Lousy gravel road to Mt Canobolas

From Mt. Canobolas we made our way to Lake Canobolas, a local boating recreation area. The grounds around the lake contain lovely picnic areas, BBQ settings and children’s playgrounds. The area also contains a number of large vineyards, many of which have open cellars and few with cafes or restaurants attached. My husband was ‘shocked’ to find that I used to go skinny dipping in the lake in my tear away teenage years. LOL

Lake Canobolas



Another day we went sightseeing around the historic town of Carcoar. I quaint town that time has left behind. Sadly not much was open during the weekday we visited but we are assured it has more to offer visitors on the weekends. Anyway, we drove around and loved seeing the old architecture such as the courthouse, the railway station and of course the beautiful old churches.

Carcoar Catholic Church


Carcoar Anglican Church


This was our main shopping area for our stay, so we popped in a few times, whether it be to do some actual grocery shopping, buy some excellent fish and chips, visit the op shops or do the laundry etc. We also took our time getting a good look at the historic churches here. My favourite one being this tiny church in the main street but back a little and that I think many people would miss.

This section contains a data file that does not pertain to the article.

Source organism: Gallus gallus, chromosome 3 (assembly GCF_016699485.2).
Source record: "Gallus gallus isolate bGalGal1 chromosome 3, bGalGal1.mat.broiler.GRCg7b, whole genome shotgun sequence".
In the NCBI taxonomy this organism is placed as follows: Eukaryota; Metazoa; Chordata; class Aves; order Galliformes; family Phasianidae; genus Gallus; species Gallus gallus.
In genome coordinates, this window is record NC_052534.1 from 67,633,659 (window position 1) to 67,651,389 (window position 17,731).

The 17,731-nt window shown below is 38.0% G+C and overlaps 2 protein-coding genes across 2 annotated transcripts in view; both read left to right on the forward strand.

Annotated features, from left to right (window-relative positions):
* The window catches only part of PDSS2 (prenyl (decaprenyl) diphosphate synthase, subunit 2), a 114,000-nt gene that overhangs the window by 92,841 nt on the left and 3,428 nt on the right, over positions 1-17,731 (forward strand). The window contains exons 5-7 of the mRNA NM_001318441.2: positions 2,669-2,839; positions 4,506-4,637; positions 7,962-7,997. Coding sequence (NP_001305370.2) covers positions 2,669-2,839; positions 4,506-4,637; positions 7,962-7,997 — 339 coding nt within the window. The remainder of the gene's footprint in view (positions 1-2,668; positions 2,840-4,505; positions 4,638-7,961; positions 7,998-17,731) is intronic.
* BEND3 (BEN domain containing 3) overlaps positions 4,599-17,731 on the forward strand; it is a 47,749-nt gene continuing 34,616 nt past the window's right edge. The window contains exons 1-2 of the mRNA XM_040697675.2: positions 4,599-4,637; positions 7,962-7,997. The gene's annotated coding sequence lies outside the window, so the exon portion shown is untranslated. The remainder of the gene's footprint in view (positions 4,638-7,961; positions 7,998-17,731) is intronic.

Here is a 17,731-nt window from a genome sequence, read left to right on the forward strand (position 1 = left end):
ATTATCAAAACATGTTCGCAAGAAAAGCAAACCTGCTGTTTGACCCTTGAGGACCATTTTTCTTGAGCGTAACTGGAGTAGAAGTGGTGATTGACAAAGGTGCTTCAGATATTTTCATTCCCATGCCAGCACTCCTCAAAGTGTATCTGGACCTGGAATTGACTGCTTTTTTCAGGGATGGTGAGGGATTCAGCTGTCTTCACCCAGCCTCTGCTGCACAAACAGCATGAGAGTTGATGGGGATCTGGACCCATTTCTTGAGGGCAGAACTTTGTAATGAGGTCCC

Blayney Presbyterian Church

Spring Hill

One place we didn’t stop by was Spring Hill. We were returning back from Orange via a different route and it was late in the day. It looks like it is definitely worth a visit all on its own.

Spring Hill Uniting Church


Glorious Autumn

Being autumn at the time of our visit, the trees were putting out their most colourful display in all the towns and countryside.

Autumn colours in Blayney

Free camping in Forbes

Wheogo Park, right in the heart of Forbes is a free 48 hour campsite. It is just off the Newell Highway making it a very convenient place to spend the night on your travels through the area. It is on the southern bank of the Lachlan River as it runs through Forbes and is only about 500m from the centre of town via a walkway across the river.

Part of the view from Wheogo Park